An acceptable ROAS is influenced by profit margins, operating expenses, and the overall health of the business.
While there’s no “right” answer, a common ROAS benchmark is a 4:1 ratio — $4 revenue to $1 in ad spend. Cash-strapped start-ups may require higher margins, while online stores committed to growth can afford higher advertising costs.
This is where LTV comes in. The higher your LTV is, the low your ROAS ratio can be for the short-term (understanding that the ratio will increase over time as the customer purchases additional items).
Some businesses require an ROAS of 10:1 in order to stay profitable, and others can grow substantially at just 3:1. A business can only gauge its ROAS goal when it has a defined budget and firm handle on its profit margins.
A large margin means that the business can survive a low ROAS; smaller margins are an indication the business must maintain low advertising costs. An ecommerce store in this situation must achieve a relatively high ROAS to reach profitability. In other words, if you have a low margin, LTV is more important to your business in order to achieve a higher ROAS ratio over time.
Now, let’s take a look at 5 brands who are using S Loyalty, among other tools and tactics, to build customer loyalty and repeat purchases –– two measurements of a healthy LTV.
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The Cloud Alchemist is a boutique vapour liquid brand based out of Seattle, WA. They design and produce their own products, from initial design, down to laboratory production.
After speaking with Trevor Taylor, founder of The Cloud Alchemist, I learned that their ecommerce customer loyalty strategy is all about being personable and connecting with their customers, as demonstrated by how frequently they engage directly with their customers to add value.
“I’ve talked with people about the birth of a new child, buying their first house, and losing jobs.
I gave store credit to a customer who’s hard up, sent spare hard drives to someone building computers for those in need, and even traded a t-shirt in exchange for someone’s home-made jerky.
This is not something you can fake, you have to be genuine, but the response to opening up and being human with customers is immeasurable.”
– Trevor Taylor, Cloud Alchemist
They’re active in their community, participating in Reddit groups, gatherings, Facebook communities, and more. Their team is always transparent about who they work for and where their biases lie. But, getting in front of potential customers as often as possible helps your brand to be seen as a thought leader and a helper –– making that customer’s next purchase decision more likely to be with you.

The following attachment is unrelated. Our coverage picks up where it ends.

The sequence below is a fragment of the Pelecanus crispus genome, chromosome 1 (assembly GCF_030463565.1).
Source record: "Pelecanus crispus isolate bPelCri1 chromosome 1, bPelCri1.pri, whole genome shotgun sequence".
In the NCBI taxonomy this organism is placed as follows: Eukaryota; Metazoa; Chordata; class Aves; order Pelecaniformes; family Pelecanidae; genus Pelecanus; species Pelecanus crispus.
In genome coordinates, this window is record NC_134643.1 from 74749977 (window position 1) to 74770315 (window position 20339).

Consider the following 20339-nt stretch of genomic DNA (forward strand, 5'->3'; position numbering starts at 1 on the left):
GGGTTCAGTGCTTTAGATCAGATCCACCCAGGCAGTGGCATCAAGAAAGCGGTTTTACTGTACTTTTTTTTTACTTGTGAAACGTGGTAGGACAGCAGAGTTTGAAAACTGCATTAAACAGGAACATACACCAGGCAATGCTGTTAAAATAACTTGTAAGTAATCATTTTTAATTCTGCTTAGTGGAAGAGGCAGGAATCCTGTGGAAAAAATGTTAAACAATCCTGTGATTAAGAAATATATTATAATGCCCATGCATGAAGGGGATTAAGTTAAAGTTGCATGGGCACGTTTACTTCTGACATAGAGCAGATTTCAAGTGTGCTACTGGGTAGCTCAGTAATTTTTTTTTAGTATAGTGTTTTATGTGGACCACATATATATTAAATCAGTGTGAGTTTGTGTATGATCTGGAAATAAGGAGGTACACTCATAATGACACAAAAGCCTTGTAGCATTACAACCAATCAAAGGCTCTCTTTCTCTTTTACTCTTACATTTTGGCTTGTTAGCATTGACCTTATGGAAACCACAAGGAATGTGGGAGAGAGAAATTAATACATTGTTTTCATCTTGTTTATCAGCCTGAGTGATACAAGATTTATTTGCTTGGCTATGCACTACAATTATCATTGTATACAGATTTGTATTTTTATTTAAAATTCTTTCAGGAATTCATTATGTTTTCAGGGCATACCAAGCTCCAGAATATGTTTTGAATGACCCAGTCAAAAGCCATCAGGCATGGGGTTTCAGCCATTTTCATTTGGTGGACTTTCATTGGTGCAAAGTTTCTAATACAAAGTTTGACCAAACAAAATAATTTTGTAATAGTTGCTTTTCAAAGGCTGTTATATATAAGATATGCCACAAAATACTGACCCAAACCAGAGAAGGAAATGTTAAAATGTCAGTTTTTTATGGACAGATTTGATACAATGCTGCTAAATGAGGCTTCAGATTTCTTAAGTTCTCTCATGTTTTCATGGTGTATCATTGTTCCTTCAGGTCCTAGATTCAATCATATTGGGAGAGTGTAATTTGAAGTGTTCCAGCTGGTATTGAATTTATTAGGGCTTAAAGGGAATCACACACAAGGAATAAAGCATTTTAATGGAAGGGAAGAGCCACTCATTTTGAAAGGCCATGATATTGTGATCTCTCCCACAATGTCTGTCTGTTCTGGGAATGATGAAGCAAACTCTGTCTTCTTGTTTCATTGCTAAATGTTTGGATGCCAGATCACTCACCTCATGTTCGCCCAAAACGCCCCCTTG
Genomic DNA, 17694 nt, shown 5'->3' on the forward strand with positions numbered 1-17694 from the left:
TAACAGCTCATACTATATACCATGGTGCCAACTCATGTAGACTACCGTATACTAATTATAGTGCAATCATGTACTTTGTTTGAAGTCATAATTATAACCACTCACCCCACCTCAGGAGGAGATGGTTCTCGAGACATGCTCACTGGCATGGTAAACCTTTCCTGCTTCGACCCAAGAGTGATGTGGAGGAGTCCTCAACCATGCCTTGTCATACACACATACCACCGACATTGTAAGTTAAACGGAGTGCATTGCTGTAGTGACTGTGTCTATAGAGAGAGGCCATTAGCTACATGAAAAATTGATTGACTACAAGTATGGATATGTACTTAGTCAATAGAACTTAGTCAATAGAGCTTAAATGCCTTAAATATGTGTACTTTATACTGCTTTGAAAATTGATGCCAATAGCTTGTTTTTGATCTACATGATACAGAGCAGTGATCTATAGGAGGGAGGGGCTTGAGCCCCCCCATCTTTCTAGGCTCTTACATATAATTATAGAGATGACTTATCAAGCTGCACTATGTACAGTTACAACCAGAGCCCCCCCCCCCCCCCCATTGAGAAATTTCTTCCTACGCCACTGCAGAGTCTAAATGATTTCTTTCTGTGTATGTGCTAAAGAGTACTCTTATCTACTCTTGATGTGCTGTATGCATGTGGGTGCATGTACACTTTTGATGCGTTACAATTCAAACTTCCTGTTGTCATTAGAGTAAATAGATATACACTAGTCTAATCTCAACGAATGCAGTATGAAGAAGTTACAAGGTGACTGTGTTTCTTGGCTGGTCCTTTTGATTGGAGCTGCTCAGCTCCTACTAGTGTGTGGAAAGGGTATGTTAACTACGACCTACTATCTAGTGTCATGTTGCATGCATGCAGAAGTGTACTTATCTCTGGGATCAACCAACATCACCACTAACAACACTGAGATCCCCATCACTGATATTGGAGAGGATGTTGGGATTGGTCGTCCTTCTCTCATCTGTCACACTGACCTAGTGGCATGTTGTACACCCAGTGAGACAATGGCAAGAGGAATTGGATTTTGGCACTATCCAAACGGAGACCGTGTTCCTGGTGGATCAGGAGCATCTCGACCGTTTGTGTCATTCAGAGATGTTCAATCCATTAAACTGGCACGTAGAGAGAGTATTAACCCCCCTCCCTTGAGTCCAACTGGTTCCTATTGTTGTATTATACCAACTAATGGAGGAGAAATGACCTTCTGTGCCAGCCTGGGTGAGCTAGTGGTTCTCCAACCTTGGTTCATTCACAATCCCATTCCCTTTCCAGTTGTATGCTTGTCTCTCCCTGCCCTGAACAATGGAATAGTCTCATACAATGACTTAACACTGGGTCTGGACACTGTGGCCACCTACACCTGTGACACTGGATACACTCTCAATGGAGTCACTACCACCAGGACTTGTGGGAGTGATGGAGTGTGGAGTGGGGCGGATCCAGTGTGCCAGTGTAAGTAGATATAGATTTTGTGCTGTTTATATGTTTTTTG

Here are a few other things The Cloud Alchemist does to increase customer lifetime value.
A big part of being engaging is being relevant.
Being relevant doesn’t mean you have to send an individualised and personalised email to every single customer. Instead, it means that we set up your automation streams to address people by their given name (if your form collects it) and prompts them to take an action relevant to the action they’ve just taken on your site.
For instance, The Cloud Alchemist team emails new customers after a purchase, encouraging them to review the product for the vape community JuiceDB.
JuiceDB is a leading community review site for the vape industry, and The Cloud Alchemist makes it clear to customers that their review –– good or bad –– cannot be altered by their team. Instead, the brand is dedicated to making sure the best flavours have the highest reviews in the community, despite which ones those are.
After all, it helps to educate the entire industry.
Here’s what that email looks like:
This is a great way for The Cloud Alchemist to get feedback, see what can be improved, improve customer satisfaction, and also gain exposure with public feedback that’s shared with the community.
With every order that goes out, The Cloud Alchemist team includes a handwritten thank you message on their packing slips.
Included alongside stickers, cards, and other branded items, they take this opportunity to thank the customer personally for this business. After all, every customer has a choice, and their choice impacts your bottom line. If they choose to do with you, especially in a crowded industry, take that extra step to thank them for their time and prove your dedication to them as a customer. It will often be returned.